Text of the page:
Twas the Night Before Hobart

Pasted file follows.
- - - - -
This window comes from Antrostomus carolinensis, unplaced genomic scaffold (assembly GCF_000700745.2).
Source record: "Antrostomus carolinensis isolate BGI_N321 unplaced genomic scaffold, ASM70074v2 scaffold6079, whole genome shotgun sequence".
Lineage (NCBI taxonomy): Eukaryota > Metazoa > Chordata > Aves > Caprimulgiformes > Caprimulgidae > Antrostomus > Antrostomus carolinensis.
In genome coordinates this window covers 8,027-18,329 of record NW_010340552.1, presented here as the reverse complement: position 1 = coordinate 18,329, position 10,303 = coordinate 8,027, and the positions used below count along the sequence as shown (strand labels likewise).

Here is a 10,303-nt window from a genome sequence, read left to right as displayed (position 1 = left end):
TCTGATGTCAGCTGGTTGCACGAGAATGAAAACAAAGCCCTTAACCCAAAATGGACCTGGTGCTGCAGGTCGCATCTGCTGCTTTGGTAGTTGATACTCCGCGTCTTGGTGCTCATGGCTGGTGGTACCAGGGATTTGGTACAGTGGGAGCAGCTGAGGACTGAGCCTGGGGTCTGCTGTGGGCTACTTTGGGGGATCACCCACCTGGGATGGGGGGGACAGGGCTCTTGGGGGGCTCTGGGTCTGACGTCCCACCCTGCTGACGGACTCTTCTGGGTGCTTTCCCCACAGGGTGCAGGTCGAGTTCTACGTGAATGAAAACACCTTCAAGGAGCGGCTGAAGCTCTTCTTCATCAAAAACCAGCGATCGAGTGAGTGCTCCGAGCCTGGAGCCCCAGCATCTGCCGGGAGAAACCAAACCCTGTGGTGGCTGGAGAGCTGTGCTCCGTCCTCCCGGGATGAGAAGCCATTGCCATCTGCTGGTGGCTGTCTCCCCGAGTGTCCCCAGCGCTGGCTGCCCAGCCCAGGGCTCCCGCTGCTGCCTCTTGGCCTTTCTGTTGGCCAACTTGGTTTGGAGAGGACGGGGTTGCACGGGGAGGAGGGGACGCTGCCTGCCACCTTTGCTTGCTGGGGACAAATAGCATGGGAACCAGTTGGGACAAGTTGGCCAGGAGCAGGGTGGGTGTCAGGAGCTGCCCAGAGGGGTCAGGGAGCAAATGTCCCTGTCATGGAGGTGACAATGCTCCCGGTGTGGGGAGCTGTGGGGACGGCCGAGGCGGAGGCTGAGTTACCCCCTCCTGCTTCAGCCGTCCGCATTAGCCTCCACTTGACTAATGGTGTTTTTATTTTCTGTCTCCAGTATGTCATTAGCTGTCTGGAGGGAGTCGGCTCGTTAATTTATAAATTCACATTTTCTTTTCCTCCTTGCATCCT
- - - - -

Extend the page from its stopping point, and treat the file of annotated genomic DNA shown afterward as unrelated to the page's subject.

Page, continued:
December 24 The first of two mandatory race briefings is this morning. The race briefing is split into two groups in order to accommodate the size of the fleet. Our boat is included in the first briefing group. Each boat is required to have four people at this briefing. All but one or two of our crew is there. The race briefing includes a very short discussion of the sailing instructions, a weather briefing, words from an Australia Rescue Coordination Center person, and instructions regarding arrival at Hobart. The only good news in the weather briefing is that the forecast for the start of the race is for sunny and comfortably warm conditions. Otherwise gale force winds, high seas, and dangerous cold are promised. The situation does not sound good. The instructions calls for two location confirmations, or skeds, and two weather briefings during each day for a total of four required radio listening periods. The race committee chairman informs the group that he expects to have weather briefings broadcast at all of the four radio listening periods. We are also informed that random calls will be made to individual boats to confirm they are listening at the weather briefings. It is confirmed at the race briefing that all boats will be fitted with a tracking device. The rest of the day I have off. Michelle and I go to Manly Beach and to Darling Harbor to sightsee. Unfortunately, a beautiful morning turns into a rainy late afternoon. We spend the evening quietly together with take away (its not take out here) Thai food and television. December 25 Merry Chrissy! The crew and their guests get together at Phil's yacht club, the Balmain YC, for Christmas lunch. Most of us travel there on the boat with Phil guiding the way. But, a few meet the rest of us there. Barbecued steaks, sausages, and salmon, along with sides and sweets to finish, follow boiled prawns and oysters. All is lovely, although it does not feel much like Christmas at home. When we returned to the dock the crowds of people walking the docks blew me away. All the boats now have affixed their bow stickers and bow numbers and have their Rolex Sydney Hobart Race battle flags flying. Many of the boat crews are socializing on deck. Some boats are empty. Couples and small groups are strolling the dock, looking at the boats, occasionally stopping to comment about someone they know who is sailing on one boat, how another boat did last year, or how another boat is expected to do. Today's weather is cold and cloudy. Still, it is warmer than home. The weather forecast for the race has improved slightly from yesterday. The low-pressure system that promised to intensify into nasty weather for the Bass Strait crossing seems to be staying too far south to be an issue. We are not exactly out of the woods. Even the improved forecast promises strong winds on the nose for a major part of the race. And tomorrow's forecast may well be just as bad as yesterday's.